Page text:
If one speaks in such a way, the workers ask nothing better, who wish for transformation, the struggle for existence, revolution, under the same natural law, the ones indeed preparing themselves to be stronger, to sacrifice all monstrous and parasitic plants for the complete and flourishing development of the most beautiful human tree, whole and perfect, which it must be, in all of the wholeness of its human character.
But the bourgeoisie are too fearful and pious to be able to appeal to the natural law of revolution. They have been able to invoke it in a moment of drunkenness; but, afterwards back to their normal selves, their accounts done, and having found that their doings were nice and pleasing, they gave themselves to shouting until they couldn’t anymore: “Order, religion, family, property, conservation!” It is so that, after having arrived at conquering, with massacre, fire and robbery, the role of the dominators and exploiters of the human race, they believe that they can stop the course of revolution; without realizing, in their stupidity, that they can do nothing else, with their efforts, than to make horrible troubles for humanity, and as a consequence for themselves, with the sudden explosions of the revolutionary force they madly repress.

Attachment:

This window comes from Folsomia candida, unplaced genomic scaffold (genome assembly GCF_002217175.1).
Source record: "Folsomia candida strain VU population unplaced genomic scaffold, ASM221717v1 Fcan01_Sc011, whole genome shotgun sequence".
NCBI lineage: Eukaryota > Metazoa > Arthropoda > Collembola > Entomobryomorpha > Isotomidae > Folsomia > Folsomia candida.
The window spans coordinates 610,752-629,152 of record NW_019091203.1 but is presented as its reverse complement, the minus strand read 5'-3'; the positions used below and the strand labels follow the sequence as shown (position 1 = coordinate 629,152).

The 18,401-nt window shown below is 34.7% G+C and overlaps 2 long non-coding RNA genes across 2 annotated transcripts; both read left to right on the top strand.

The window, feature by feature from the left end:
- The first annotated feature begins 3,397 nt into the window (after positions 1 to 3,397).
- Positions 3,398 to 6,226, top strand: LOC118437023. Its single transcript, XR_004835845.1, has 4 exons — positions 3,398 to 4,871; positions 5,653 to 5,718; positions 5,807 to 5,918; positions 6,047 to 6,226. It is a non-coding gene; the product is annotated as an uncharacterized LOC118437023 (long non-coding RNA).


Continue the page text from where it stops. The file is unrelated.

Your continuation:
The revolution, the material obstacles that oppose it shot down, and left free in its path, will by itself be enough to create the most perfect balance, order, peace, and the most complete happiness between people, because people, in their free development, will not proceed in the manner of wild animals but in the manner of human beings, eminently reasonable and civil, who understand that no person can be truly free and happy if they are not within the common liberty and happiness of all of humanity. No more rights without duties, no more duties without right. Therefore no more struggle for existence between people, but struggle for existence of all people with nature, by appropriating from the great sum of natural forces for the benefit of all of humanity.
The disease known, it is easy to know the remedy: revolution for the revolution.
But how will the workers be able to restore the course of the revolution?
This is not the place for a revolutionary program, already elaborated and published long ago elsewhere in other books; I confine myself to conclude, replying with the words taken from the lips of a worker and placed in epigraph to this volume: “The worker has made everything; and the worker can destroy everything, because he can rebuild everything